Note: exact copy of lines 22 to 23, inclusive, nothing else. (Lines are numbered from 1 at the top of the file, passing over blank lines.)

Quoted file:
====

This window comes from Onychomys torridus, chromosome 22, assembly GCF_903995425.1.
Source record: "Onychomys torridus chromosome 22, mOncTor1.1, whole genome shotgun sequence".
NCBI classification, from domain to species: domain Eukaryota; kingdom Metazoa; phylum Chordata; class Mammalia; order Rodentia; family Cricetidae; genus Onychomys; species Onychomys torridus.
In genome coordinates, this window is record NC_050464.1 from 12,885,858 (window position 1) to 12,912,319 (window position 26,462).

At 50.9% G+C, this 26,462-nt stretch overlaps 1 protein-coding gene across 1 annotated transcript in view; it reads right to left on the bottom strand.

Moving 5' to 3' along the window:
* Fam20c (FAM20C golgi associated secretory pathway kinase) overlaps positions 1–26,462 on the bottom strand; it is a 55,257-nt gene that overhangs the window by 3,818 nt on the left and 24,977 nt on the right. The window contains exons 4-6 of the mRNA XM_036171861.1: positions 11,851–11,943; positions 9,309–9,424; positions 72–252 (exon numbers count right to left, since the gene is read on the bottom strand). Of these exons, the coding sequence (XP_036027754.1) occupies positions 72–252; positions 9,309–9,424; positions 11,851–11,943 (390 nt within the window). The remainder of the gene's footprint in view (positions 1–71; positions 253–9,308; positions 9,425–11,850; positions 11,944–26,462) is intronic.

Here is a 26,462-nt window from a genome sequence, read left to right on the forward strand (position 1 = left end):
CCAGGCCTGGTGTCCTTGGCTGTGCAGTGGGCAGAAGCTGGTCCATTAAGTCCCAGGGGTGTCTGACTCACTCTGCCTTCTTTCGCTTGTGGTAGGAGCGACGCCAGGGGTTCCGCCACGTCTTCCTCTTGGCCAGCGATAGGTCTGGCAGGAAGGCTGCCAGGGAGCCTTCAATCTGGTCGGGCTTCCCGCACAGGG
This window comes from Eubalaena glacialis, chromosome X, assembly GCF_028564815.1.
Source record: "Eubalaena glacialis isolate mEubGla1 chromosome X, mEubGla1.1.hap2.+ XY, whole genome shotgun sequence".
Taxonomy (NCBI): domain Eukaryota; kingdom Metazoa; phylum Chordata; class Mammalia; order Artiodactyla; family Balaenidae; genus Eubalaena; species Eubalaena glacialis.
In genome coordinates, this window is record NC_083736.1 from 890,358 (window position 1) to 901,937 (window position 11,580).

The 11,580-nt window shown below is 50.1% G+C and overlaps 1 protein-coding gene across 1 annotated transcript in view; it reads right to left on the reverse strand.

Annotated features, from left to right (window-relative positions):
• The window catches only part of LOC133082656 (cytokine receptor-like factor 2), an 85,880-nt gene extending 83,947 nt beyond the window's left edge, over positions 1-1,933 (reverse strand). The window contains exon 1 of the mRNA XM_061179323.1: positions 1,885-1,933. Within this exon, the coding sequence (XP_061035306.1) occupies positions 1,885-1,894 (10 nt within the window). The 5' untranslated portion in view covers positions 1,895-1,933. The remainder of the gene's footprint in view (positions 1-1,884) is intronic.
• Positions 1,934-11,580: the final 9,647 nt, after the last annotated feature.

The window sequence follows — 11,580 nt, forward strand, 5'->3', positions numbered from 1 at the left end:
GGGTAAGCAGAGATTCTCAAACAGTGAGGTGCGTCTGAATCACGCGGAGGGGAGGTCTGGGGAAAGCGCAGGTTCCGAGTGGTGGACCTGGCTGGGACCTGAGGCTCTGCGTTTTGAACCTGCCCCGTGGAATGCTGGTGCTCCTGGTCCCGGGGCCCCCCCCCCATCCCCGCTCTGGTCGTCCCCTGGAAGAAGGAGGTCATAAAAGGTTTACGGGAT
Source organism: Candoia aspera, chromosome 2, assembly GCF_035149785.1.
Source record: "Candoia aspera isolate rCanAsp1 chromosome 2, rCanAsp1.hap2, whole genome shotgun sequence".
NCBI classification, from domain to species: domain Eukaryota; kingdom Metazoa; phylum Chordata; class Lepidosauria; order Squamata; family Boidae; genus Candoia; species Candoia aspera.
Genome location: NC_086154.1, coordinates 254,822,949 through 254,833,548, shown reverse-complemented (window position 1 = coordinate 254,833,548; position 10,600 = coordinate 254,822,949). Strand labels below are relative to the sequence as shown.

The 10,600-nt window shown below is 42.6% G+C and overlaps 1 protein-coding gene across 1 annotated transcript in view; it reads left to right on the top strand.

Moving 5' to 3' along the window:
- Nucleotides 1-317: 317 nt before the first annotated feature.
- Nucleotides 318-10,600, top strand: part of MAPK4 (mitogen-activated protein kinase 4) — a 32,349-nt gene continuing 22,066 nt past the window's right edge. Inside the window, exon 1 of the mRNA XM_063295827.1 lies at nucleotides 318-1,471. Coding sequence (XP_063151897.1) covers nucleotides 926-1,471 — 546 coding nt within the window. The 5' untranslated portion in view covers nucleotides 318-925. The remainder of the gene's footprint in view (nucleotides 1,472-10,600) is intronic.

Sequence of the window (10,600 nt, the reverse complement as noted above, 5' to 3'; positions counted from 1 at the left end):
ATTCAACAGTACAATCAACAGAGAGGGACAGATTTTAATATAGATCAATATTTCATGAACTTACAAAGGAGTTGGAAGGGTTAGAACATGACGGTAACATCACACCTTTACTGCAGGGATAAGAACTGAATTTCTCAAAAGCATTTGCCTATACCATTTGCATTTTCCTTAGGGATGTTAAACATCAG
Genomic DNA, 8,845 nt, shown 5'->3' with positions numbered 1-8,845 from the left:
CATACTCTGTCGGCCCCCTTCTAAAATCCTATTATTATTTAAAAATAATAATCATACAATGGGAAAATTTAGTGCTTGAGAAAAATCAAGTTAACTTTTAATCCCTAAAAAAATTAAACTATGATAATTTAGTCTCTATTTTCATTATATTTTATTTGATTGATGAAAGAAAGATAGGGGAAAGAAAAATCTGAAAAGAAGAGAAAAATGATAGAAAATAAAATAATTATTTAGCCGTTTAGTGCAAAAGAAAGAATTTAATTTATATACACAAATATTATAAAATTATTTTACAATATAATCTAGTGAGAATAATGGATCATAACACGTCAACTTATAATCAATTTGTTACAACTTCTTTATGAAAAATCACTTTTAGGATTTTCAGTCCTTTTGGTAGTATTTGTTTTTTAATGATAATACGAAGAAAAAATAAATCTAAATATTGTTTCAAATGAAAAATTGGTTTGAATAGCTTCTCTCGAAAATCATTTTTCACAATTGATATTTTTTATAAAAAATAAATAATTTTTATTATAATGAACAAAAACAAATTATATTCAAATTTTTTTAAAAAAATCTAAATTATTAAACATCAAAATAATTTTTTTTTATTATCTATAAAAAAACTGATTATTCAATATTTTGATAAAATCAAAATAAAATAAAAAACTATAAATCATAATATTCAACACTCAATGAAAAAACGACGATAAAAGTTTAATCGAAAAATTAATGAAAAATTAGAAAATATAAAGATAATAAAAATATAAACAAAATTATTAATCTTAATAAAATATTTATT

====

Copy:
NCBI classification, from domain to species: domain Eukaryota; kingdom Metazoa; phylum Chordata; class Lepidosauria; order Squamata; family Boidae; genus Candoia; species Candoia aspera.
Genome location: NC_086154.1, coordinates 254,822,949 through 254,833,548, shown reverse-complemented (window position 1 = coordinate 254,833,548; position 10,600 = coordinate 254,822,949). Strand labels below are relative to the sequence as shown.